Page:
Briefly following Einstein's publication of → General Relativity, Karl Schwarzschild discovered this solution in 1916 (Sitzungsberichte der Königlich Preussischen Akademie der Wissenschaften zu Berlin, Phys.-Math. Klasse, 189); → Schwarzschild black hole.
Fr.: critère de Schwarzschild
The condition in stellar interior under which → convection occurs. It is expressed as: |dT/dr|ad < |dT/dr|rad, where the indices ad and rad stand for adiabatic and radiative respectively. This condition can also be expressed as: ∇ad<∇rad, where ∇ = d lnT / d lnP = P dT / T dP with T and P denoting temperature and pressure respectively. More explicitly, in order for convection to occur the adiabatic temperature gradient should be smaller than the actual temperature gradient of the surrounding gas, which is given by the radiative temperature gradient if convection does not occur. Suppose a hotter → convective cell or gas bubble rises accidentally by a small distance in height. It gets into a layer with a lower gas pressure and therefore expands. Without any heat exchange with the surrounding medium it expands and cools adiabatically. If during this rise and → adiabatic expansion the change in temperature is smaller than in the medium the gas bubble remains hotter than the medium. The expansion of the gas bubble, adjusting to the pressure of the medium, happens very fast, with the speed of sound. It is therefore assumed that the pressure in the gas bubble and in the surroundings is the same and therefore the higher temperature gas bubble will have a lower density than the surrounding gas. The → buoyancy force will therefore accelerate it upward. This always occurs if the adiabatic change of temperature during expansion is smaller than the change of temperature with gas pressure in the surroundings. It is assumed that the mean molecular weight is the same in the rising bubble and the medium. See also → Ledoux's criterion; → mixing length.
Named after Karl Schwarzschild (1873-1916), German mathematical physicist (1906 Göttinger Nachrichten No 1, 41); → criterion.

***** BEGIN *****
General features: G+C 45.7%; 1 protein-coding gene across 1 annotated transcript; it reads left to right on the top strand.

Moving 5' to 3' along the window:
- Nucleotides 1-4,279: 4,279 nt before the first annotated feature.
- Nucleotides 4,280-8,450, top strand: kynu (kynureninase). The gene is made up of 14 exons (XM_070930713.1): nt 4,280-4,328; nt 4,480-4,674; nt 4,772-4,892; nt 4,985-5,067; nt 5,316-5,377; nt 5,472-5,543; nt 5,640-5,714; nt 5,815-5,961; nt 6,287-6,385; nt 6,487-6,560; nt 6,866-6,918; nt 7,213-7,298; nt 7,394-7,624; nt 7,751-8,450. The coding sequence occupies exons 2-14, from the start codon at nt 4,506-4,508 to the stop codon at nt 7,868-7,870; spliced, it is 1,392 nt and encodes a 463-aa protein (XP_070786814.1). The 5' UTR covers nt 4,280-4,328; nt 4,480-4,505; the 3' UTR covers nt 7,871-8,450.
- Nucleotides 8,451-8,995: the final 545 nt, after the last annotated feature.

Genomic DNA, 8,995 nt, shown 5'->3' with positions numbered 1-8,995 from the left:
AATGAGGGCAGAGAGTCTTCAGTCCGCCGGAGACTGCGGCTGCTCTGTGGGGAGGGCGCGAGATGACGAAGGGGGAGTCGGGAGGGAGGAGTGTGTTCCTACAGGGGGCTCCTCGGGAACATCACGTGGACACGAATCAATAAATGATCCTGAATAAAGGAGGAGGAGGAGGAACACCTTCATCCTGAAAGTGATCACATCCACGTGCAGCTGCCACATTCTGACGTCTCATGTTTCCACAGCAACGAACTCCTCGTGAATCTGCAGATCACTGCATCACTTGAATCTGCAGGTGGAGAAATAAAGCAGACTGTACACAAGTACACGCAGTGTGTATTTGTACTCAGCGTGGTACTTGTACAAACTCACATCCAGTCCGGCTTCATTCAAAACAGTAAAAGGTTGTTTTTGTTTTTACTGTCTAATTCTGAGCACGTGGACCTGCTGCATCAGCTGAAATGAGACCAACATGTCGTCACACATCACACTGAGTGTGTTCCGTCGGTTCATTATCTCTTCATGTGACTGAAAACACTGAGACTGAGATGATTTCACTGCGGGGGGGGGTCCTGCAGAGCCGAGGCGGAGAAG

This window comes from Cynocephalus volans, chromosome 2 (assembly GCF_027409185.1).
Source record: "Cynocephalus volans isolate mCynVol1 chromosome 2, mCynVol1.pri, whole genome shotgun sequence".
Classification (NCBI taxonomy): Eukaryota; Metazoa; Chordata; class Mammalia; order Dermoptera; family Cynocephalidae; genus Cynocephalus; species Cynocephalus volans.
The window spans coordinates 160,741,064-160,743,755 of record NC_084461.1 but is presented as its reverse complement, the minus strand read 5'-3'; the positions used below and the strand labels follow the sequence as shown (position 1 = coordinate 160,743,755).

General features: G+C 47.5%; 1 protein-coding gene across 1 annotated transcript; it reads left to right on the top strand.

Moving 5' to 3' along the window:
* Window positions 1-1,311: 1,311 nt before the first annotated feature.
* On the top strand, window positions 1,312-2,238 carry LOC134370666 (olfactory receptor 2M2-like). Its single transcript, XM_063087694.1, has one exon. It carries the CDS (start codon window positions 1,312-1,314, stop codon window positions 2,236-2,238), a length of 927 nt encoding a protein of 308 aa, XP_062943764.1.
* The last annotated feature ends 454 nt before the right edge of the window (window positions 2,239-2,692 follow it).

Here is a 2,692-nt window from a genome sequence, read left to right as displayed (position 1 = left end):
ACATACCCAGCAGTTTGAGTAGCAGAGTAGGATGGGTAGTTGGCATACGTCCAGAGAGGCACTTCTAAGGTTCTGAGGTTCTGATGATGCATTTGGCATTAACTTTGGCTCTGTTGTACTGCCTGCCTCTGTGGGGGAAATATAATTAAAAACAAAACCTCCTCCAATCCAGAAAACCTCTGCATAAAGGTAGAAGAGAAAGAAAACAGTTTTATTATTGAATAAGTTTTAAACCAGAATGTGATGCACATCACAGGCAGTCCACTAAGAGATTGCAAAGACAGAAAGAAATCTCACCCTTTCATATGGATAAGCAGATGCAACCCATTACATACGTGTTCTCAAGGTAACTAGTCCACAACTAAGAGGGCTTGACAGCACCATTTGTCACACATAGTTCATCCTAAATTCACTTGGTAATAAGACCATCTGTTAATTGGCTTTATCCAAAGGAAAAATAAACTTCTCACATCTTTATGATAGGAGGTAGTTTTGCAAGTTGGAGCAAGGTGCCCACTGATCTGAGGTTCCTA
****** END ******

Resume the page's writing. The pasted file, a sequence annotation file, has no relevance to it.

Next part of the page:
Sculptor Dwarf Elliptical Galaxy
kahkešân-e kutule-ye beyzigun-e Peykartarâš
Fr.: galaxie naine elliptique du Sculpteur
A → dwarf elliptical galaxy that is a satellite of our → Milky Way. It lies about 285,000 → light-years away in the constellation → Sculptor, and has an → absolute magnitude of -11.28 and a mass of about 3 million → solar masses. The Sculptor Dwarf is a → metal-deficient galaxy containing only 4 percent of the oxygen and carbon elements in our own Galaxy.
Fr.: connaissance de soi
A general term used to describe a collection of computer programs, procedures, and documentation that perform some tasks on a computer system. → hardware.
→ soft + ware, from M.E., from O.E. waru, from P.Gmc. *waro (cf. Swed. vara, Dan. vare, M.Du. were, Du. waar, Ger. Ware "goods").
Narm, → soft + afzâr "instrument, means, tool," from Mid.Pers. afzâr, abzâr, awzâr "instrument, means," Proto-Iranian *abi-cāra- or *upa-cāra-, from cāra-, cf. Av. cārā- "instrument, device, means" (Mid.Pers. câr, cârag "means, remedy;" loaned into Arm. aucar, aucan "instrument, remedy;" Mod.Pers. câré "remedy, cure, help"), from kar- "to do, make, build;" kərənaoiti "he makes" (Pers. kardan, kard- "to do, to make"); cf. Skt. kr- "to do, to make," krnoti "he makes, he does," karoti "he makes, he does," karma "act, deed;" PIE base kwer- "to do, to make").
Fr.: architecture de logiciel
The overall structure of a software system consisting of mutually dependent components that create a logical whole.
Space Situational Awareness (SSA)
âgâhi az siteš-e fazâyi
Fr.: surveillance de l'environnement spatial
A program aimed at monitoring the near-Earth environment for recognizing and preventing space hazards by means of radar and optical observations from either space or the ground. The objective of the → European Space Agency initiative is to support the European independent utilization of, and access to, space for research or services, through the provision of timely and quality data, information, services and knowledge regarding the space environment, the threats and the sustainable exploitation of the outer space surrounding our planet Earth. The SSA Program was authorized at the November 2008 Ministerial Council and formally launched on 1 January 2009. The mandate was extended at the 2012 and 2016 Ministerial Councils, and the program is funded through to 2020. The program comprises three segments: 1) Space Surveillance and Tracking (SST), which is the monitoring and tracking of every object orbiting the Earth, such as satellites, space stations and debris. The objective is the prediction and warning of collisions and re-entry events. 2) → Space Weather (SWE), which aims at detection and forecasting of space weather and its effects through monitoring of the Sun, solar wind, magnetosphere, radiation belts, ionosphere and disturbances in the geomagnetic field. 3) → Near-Earth Objects (NEOs), which provides warning services against potential asteroid impact risks, including discovery, identification, orbit prediction and civil alert capabilities.